How the Rise of Secularism Initiated the Feast
Pope Pius XI universally instituted the Solemnity of Our Lord Jesus Christ the King in 1925 in his encyclical Quas Primas. At the time, secularism was on the rise, and many Christians, even Catholics, were doubting Christ’s authority, as well as the Church’s, and even doubting Christ’s existence. Pius XI, and the rest of the Christian world, witnessed the rise of dictatorships in Europe, and saw Catholics being taken in by these earthly leaders.
Just as the Feast of Corpus Christi was instituted when devotion to the Eucharist was at a low point, the Feast of Christ the King was instituted during a time when respect for Christ and the Church was waning, when the feast was most needed. In fact, it is still needed today, evidenced by its institution in many other Christian denominations.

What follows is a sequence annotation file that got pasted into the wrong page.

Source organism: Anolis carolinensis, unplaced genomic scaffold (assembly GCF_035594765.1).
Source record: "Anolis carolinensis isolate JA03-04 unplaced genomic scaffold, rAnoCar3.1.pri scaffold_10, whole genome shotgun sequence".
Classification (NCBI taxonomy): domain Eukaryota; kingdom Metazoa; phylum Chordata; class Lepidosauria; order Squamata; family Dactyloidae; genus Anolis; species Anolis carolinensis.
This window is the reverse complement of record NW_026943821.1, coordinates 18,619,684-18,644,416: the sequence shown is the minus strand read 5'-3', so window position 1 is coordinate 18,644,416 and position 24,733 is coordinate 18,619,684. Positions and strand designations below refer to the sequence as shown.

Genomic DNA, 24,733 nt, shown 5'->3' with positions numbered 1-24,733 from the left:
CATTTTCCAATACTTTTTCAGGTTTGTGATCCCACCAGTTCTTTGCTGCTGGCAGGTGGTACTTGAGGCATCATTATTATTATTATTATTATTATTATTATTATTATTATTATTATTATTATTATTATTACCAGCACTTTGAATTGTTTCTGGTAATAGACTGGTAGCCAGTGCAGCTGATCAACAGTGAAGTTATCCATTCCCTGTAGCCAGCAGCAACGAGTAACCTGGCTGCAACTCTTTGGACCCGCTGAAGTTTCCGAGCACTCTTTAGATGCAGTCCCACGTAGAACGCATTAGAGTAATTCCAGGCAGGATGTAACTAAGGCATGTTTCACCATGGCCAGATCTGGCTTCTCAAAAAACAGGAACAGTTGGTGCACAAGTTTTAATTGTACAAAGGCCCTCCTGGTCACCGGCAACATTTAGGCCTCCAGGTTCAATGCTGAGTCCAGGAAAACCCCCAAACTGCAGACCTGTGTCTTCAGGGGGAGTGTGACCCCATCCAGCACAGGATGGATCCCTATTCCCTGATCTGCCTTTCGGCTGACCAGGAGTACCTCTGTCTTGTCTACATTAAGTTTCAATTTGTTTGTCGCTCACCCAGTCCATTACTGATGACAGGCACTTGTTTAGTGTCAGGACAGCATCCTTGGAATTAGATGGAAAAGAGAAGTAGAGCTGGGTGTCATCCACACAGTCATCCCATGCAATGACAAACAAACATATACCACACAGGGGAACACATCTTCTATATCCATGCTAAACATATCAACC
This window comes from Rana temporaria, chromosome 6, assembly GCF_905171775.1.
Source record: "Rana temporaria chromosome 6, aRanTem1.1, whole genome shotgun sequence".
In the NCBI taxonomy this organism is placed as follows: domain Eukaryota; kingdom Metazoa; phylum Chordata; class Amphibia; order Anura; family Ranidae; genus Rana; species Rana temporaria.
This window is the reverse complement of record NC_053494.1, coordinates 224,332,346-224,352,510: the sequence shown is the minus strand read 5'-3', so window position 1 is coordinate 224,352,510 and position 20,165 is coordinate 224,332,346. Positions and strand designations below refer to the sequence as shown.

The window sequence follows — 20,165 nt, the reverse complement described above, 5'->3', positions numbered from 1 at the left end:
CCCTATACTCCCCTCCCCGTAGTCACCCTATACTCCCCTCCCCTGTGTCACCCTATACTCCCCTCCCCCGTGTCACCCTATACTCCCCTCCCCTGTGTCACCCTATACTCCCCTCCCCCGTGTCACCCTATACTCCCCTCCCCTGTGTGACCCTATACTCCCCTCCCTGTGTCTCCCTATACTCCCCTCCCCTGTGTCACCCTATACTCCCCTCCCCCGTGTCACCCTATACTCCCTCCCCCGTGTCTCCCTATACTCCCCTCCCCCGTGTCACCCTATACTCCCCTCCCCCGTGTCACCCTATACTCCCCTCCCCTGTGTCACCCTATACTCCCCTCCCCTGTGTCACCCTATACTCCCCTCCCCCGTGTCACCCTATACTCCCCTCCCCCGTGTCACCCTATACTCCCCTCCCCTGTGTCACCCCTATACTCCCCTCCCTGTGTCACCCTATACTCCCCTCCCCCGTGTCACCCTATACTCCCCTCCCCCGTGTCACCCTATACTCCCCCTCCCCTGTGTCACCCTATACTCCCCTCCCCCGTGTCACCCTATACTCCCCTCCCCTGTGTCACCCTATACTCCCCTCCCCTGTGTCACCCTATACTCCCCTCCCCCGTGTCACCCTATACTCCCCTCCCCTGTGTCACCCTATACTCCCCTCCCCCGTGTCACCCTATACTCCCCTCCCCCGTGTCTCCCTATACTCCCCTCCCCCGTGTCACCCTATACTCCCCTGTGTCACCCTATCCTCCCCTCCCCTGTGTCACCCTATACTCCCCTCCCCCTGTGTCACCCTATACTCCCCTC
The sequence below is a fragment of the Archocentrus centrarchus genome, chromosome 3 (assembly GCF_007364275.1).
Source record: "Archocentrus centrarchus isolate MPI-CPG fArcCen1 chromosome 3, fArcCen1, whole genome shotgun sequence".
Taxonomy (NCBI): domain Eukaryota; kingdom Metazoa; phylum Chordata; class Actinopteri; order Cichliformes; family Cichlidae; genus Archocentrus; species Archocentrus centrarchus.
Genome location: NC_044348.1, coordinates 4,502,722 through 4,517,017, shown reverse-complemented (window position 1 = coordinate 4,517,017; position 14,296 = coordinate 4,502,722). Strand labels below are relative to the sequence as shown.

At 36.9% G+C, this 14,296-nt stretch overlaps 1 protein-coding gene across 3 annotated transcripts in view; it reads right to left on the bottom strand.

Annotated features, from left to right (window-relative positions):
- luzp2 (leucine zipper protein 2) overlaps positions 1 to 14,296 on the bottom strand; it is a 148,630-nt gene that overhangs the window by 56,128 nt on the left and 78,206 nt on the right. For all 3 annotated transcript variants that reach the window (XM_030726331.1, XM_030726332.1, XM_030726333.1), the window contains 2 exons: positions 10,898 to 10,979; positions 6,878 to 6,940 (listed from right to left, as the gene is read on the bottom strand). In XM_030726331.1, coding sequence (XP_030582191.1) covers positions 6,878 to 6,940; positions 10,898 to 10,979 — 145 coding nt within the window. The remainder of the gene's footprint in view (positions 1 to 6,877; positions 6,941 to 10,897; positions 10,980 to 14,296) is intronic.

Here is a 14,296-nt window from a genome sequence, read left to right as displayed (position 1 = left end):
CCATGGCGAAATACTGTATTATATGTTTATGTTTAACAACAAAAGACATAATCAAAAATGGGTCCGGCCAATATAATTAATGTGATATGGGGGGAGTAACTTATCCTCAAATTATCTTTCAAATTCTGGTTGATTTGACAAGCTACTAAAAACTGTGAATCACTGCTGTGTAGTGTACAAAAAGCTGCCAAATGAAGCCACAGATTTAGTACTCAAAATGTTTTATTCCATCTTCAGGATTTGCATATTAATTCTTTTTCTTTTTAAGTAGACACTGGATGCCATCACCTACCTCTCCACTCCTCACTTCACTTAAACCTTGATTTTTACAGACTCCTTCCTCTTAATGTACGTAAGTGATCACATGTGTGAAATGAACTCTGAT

Pius hoped the institution of the feast would have various effects. They were:
- That nations would see that the Church has the right to freedom, and immunity from the state (Quas Primas, 32).
- That leaders and nations would see that they are bound to give respect to Christ (Quas Primas, 31).
- That the faithful would gain strength and courage from the celebration of the feast, as we are reminded that Christ must reign in our hearts, minds, wills, and bodies (Quas Primas, 33).